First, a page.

Mist netting - Tuesday 17 December 2019
On 17th December 2019 a team of 7 – Ryan Burrell, Chris Dee, Tamsin Quinn, Thomas Weston, Alys Perry, Robbie Phillips and Tim Frayling met at Dawlish in the afternoon to set three sets of mist nets near the island, the re-charge area and Finger Point. Once we had set the nets, half the team went to collect the chip order. During this time, the thermal scope came in handy identifying a bird in the net early – a Dunlin, which was colour ringed (with the code ‘AJ’ - see re-sighting history here). Although we were initially hopeful of catching many more, a fog descended which seemed to result in the birds being less willing to move around. We ended the evening with 6 new birds – 1 Dunlin, 3 Redshank and 2 Oystercatcher. Unfortunately, although Ryan was ready to deploy GPS tags if they were juveniles, typically both Oystercatchers were adults.
Mist netting - Saturday 16 November 2019
The 16th November brought another nocturnal suitable height spring tide (3.6m at 20:53) and with it our next mist-netting session. Conditions looked favourable with light cloud and no wind, so the team were hopeful for a useful catch despite the bright moon. The target for the mist-netting sessions of juvenile Oystercatchers remained, with 8 GPS-UHF tags still to deploy for winter 2019/20.
The team assembled at 1600, met by session leader Nik Ward who was suffering with the most non-existent streaming cold imaginable (get well soon Nik). Well 1600ish…all except Ryan Burrell and Thomas Weston who were 30 minutes late, though they were let them off as they had driven straight to Dawlish from the Solent via the DCWRG kit store, as they had been cannon-netting at dawn for a tracking study with Farlington Ringing Group and GWCT.
Mist netting - Friday 4 October 2019
After the first two mist-netting sessions of the 2019/20 winter season were cancelled either due to weather or team availability, the group were keen to get out for the next session on the 4th October. Our successful Oystercatcher cannon-net catch on the 28th September had got the ball rolling on deploying the 2019 batch of Oystercatcher GPS-UHF tags, but as we did not catch a single juvenile bird of the 10 desired, this became our target for the evenings mist-netting.
The team of seven assembled before dark to set our nets around the island Oystercatcher roost at Dawlish Warren. The team included several regular attendees alongside new member Thomas Weston and one of our key colour-ring readers, Lee Collins. Once the nets were set, we waited for the tide to rise and bring to birds to roost.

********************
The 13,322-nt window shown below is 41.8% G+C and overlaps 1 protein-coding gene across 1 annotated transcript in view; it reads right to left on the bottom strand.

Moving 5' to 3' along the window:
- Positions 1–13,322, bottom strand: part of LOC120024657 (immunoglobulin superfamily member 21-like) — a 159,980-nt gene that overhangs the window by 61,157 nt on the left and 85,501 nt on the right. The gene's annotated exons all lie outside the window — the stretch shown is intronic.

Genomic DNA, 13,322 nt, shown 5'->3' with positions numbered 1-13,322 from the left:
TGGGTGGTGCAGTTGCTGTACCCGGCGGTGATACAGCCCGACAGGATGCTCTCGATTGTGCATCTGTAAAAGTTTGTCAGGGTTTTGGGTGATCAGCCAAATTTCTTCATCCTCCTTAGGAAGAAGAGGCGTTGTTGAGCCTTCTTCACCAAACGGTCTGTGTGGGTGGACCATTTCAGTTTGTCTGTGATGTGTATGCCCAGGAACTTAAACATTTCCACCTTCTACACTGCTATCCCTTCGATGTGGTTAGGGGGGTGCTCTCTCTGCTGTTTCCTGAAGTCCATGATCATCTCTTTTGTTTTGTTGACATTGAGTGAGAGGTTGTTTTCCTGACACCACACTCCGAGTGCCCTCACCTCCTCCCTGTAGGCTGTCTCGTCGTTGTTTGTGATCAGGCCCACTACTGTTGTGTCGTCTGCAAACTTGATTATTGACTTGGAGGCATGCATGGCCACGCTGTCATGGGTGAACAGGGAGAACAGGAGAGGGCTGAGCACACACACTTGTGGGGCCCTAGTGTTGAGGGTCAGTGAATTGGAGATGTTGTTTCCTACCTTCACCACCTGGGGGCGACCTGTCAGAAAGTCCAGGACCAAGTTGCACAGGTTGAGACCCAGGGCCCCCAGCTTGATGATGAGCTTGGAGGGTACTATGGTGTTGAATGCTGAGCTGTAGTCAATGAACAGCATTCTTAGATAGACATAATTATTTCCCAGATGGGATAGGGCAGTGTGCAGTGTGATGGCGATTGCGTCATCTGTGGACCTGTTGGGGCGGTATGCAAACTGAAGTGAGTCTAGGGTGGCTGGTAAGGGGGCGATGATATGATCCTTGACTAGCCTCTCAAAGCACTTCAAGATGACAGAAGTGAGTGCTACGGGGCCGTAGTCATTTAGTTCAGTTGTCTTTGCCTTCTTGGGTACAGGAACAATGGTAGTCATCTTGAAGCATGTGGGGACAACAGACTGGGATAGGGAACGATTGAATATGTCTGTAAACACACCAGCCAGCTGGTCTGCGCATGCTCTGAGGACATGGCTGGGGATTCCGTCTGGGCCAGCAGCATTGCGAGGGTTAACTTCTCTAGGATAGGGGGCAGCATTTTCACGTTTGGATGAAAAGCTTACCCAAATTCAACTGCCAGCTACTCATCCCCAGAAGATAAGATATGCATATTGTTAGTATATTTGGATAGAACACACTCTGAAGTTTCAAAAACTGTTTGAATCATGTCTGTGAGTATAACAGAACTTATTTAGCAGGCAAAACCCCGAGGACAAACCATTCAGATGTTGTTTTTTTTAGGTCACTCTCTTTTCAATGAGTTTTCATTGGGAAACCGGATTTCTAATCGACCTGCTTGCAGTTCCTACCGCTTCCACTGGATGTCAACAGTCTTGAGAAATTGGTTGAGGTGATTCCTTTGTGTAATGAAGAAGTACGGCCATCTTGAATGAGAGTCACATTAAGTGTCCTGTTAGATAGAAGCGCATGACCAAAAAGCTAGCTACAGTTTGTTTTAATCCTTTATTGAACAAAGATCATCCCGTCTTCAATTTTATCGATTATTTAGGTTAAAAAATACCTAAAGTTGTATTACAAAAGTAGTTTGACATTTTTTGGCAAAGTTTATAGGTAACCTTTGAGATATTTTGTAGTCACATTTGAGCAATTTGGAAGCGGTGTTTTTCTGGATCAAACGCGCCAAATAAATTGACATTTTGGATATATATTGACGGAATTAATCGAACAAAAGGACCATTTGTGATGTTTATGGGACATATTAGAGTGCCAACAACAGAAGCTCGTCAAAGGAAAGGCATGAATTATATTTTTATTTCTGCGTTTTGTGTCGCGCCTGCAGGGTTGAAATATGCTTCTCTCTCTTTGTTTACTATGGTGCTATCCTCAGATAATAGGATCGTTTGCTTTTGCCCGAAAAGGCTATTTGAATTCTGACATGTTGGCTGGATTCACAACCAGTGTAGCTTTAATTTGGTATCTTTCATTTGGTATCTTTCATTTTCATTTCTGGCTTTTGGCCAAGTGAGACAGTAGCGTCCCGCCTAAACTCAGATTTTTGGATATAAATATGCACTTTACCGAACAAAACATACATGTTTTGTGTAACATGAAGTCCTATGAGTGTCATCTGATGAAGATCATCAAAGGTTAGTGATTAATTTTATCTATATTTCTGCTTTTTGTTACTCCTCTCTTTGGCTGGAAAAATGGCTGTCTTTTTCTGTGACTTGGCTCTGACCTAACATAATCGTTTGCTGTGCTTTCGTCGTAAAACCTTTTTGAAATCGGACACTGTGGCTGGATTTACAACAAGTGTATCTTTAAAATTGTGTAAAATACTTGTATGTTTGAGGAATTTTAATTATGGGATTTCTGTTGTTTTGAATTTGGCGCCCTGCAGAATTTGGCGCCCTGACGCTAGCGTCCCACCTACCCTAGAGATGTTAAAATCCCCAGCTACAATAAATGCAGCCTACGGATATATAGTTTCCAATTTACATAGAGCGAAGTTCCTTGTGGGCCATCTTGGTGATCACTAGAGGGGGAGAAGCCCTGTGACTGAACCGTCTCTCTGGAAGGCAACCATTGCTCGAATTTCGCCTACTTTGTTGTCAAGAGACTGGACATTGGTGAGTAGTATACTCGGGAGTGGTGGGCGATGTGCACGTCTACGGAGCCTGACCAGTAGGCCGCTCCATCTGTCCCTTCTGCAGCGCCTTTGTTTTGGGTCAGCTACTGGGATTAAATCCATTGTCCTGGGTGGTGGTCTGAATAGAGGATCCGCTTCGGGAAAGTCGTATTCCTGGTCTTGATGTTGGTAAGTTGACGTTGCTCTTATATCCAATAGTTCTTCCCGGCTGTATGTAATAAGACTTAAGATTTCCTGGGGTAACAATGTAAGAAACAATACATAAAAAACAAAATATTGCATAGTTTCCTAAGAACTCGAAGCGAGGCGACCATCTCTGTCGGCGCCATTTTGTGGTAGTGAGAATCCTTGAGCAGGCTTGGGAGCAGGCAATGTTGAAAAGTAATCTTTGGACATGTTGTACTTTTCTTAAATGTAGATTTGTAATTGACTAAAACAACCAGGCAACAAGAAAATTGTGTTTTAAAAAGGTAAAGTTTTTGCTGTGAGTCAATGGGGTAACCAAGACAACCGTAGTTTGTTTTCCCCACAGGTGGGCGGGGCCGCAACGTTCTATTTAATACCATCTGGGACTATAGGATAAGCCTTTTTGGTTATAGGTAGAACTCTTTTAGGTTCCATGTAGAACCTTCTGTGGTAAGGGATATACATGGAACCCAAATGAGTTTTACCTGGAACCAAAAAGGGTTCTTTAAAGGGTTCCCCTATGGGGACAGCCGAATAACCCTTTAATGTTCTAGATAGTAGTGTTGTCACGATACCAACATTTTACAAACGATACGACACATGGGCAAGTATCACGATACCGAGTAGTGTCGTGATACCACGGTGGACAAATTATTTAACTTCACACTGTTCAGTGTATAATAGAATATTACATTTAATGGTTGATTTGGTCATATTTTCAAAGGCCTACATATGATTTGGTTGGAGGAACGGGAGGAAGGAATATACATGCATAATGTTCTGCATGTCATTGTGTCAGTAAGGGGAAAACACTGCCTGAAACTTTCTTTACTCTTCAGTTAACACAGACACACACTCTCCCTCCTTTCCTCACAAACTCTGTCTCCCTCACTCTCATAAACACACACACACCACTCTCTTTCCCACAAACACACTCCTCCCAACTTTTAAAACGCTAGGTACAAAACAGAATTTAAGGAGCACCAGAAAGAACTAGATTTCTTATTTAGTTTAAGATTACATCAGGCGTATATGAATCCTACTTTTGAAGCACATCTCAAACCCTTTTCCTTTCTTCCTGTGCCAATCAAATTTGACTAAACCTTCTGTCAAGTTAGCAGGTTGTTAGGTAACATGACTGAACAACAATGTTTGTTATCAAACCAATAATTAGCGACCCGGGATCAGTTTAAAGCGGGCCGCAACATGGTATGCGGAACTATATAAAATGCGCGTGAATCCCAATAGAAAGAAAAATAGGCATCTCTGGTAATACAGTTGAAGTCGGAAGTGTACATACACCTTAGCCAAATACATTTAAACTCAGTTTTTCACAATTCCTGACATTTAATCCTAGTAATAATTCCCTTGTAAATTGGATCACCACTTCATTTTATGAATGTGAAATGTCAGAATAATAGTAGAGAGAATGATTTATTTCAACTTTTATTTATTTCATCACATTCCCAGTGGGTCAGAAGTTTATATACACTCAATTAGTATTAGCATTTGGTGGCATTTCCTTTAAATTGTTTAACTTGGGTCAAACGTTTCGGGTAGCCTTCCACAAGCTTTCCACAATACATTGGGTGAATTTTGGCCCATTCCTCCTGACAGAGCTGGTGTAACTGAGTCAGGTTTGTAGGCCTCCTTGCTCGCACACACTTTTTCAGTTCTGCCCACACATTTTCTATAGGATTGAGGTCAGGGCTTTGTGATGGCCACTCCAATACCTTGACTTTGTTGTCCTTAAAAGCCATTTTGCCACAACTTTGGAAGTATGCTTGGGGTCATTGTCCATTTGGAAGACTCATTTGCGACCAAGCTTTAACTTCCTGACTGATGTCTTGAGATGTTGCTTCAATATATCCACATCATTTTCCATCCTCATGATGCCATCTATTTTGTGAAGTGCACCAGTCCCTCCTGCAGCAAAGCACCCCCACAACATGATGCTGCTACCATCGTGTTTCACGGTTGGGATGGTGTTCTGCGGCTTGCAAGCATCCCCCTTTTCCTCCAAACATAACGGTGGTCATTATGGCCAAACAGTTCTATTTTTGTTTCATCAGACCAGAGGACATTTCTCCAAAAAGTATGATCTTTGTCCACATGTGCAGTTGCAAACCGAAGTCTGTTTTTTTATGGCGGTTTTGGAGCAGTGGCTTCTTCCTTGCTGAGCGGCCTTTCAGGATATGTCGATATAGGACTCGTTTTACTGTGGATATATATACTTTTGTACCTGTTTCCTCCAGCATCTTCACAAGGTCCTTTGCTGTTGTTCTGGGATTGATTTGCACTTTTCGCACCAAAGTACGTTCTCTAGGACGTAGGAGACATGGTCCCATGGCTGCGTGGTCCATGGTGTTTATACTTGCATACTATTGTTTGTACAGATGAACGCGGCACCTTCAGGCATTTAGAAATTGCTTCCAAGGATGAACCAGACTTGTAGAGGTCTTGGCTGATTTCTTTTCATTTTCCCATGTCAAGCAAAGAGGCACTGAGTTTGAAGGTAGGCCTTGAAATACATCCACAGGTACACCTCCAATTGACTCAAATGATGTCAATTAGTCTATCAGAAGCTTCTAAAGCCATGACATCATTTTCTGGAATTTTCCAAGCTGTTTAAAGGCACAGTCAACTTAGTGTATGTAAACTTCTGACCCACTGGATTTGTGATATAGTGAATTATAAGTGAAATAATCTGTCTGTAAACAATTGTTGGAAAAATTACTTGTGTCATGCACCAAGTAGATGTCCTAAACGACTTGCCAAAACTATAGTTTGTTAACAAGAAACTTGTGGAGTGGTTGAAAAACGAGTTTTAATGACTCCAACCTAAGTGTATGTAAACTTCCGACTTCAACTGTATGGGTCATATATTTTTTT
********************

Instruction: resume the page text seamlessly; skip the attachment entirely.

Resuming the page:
Unfortunately, in terms of numbers the session was almost a blank, most likely due to the high level of ambient artificial light in the estuary that evening and moderate wind making the mist-nets more visible than desired. Fortunately, two positive events occurred, the first is that some of the team members managed to sneak off and bring back fish and chips, the second and far more important, is that the one bird caught was a juvenile Oystercatcher. Ryan Burrell, DCWRG Projects Officer, fitted this bird with a GPS-UHF tag, taking our 2019 sample to 11 (10 adults/sub-adults and 1 juvenile) allowing us to follow its progress, movements and site use over the next few years.
Thanks as always go to all those involved from DCWRG and Teignbridge Council and Warren Golf Club for their on-going support of DCWRG projects.
Mist-netting 29 Oct 2018
We had the second mist netting session at Dawlish Warren on 29 October 2018, with a team of 11. We had hoped we would catch more than the 8 Oystercatchers and 3 Dunlin that we managed, as we set 10 nets on three sides of the island roost. A ship in the estuary with bright lights made the nets visible which may have been a factor. Nevertheless, it was worthwhile as Andrew Hoodless was able to check measurements for the harness for the GPS tags we plan to fit to Oystercatchers in the future to study their day-to-day movements.
One of the oystercatchers was very interesting, and one a few of us have seen around the Exe in the last couple of years – a leucistic bird with almost a completely white head. Thanks to all that helped – especially as some had a long journey home afterwards.
The use of mist-nets on high tides during the hours of darkness is less selective in which species are caught, but this technique provides us with additional opportunities to catch and ring waders in the region. A mist-net catch can usually be managed with a smaller team and without the need for a specialist cannon net license holder or the preparatory work needed to reconnaisace precise roost sites and set cannon nets in advance of the planned catch tide.
Our focus on the Exe estuary is the wintering Oystercatcher population and this species is our primary target for mist-netting as we aim to catch birds flying into the high-tide roosts.
Oystercatchers are faithful to wintering sites so the birds you have seen here years ago may be the same ones now. The oldest Dawlish Warren Oystercatcher on record is at least 36 years old, last seen in Jan 2018.
2018 year totals
2019 year totals